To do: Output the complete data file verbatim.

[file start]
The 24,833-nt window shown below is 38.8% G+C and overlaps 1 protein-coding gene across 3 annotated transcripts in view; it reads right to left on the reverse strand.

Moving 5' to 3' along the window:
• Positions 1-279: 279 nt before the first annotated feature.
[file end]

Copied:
The 24,833-nt window shown below is 38.8% G+C and overlaps 1 protein-coding gene across 3 annotated transcripts in view; it reads right to left on the reverse strand.

Moving 5' to 3' along the window:
• Positions 1-279: 279 nt before the first annotated feature.